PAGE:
• Katrina 2005 (SLOSH Historical Run)Katrina was one of the most devastating hurricanes in the history of the United States. It produced catastrophic damage – estimated at $75 billion in the New Orleans area and along the Mississippi coast – and is the costliest U. S. hurricane on record. Storm surge flooding of 25 to 28 feet above normal tide levels was associated with Katrina. More…
  • Dennis 2005 (SLOSH Historical Run)Dennis affected much of Florida, and its effects extended well inland over portions of the southeastern United States with the maximum amount rainfall of 12.80 inches occuring near Camden, Alabama. Storm surge flooding of 7-9 ft produced considerable storm surge-related damage near St. Marks, Florida, well to the east of the landfall location. The damage associated with Dennis in the United States is estimated at $2.23 billion. More…
  • Isabel 2003 (SLOSH Historical Run)Isabel was the worst hurricane to affect the Chesapeake Bay region since 1933. Storm surge values of more than 8 feet flooded rivers that flowed into the bay across Virginia, Maryland, Delaware, and Washington, D.C. Isabel was the most intense hurricane of the 2003 season and directly resulted in 17 deaths and more than $3 billion in damages. More…
  • Opal 1995 (SLOSH Historical Run)Hurricane Opal made landfall near Pensacola Beach, Florida as a Category 3 hurricane. The storm caused extensive storm surge damage from Pensacola Beach to Mexico Beach (a span of 120 miles) with a maximum storm tide of 24 feet, recorded near Fort Walton Beach. Damage estimates for Opal were near $3 billion. More…
  • Hugo 1989 (SLOSH Historical Run)Hugo impacted the southeastern United States, including South Carolina cities Charleston and Myrtle Beach. Hugo was responsible for 60 deaths and $7 billion in damages, with the highest storm surge estimated at 19.8 feet at Romain Retreat, South Carolina. More…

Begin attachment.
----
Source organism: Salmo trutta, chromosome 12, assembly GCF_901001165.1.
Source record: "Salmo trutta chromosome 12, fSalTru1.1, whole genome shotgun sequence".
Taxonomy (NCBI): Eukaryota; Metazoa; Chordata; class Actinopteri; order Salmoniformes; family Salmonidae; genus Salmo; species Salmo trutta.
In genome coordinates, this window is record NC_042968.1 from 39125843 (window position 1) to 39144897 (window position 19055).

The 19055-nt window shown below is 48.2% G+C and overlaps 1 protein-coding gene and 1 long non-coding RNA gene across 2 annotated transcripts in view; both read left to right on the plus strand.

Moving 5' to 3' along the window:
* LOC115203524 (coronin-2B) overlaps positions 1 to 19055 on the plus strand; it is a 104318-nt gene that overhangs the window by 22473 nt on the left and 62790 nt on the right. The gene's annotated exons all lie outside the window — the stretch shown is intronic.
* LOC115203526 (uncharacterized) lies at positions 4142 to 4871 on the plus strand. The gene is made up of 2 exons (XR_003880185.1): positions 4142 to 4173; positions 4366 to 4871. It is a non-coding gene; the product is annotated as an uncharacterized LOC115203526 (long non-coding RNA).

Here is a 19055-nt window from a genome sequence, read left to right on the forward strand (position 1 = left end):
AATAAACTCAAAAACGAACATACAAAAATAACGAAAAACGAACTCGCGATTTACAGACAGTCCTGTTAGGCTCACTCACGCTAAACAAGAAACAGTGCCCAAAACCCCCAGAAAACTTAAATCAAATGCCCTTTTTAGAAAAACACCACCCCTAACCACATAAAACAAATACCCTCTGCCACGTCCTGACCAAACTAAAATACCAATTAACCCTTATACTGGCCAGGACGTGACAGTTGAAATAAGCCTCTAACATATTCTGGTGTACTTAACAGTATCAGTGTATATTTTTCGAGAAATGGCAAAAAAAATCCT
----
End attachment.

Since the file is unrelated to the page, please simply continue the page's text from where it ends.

• Camille 1969 (SLOSH Historical Run)Camille was a Category 5 hurricane, the most powerful on the Saffir-Simpson Hurricane Wind Scale with maximum winds of more than 155 mph and storm surge flooding of 24 feet that devastated the Mississippi coast. The final death count for the U.S. is listed at 256. This includes 143 on the Gulf coast and another 113 from the Virginia floods. More…
  • Audrey 1957 (SLOSH Historical Run)There were 390 deaths associated with Audrey as the result of a storm surge in excess of 12 feet, which inundated the flat coast of southwestern Louisiana as far as 25 miles inland in some places. More…
  • New England 1938 (SLOSH Historical Run)The Long Island Express was a fast-moving Category 3 hurricane that struck Long Island and New England with little warning on September 21. A storm surge of 10 to 12 ft inundated the coasts of Rhode Island, Connecticut, southeastern Massachusetts, and Long Island, NY, especially in Narragansett Bay and Buzzards Bay. Six hundred people died due to the storm. More…
  • Galveston 1900 (SLOSH Historical Run)At least 8,000 people died when hurricane storm tides (the surge plus the astronomical tide) of 8-15 feet inundated most of the island city of Galveston, TX and adjacent areas on the mainland. More…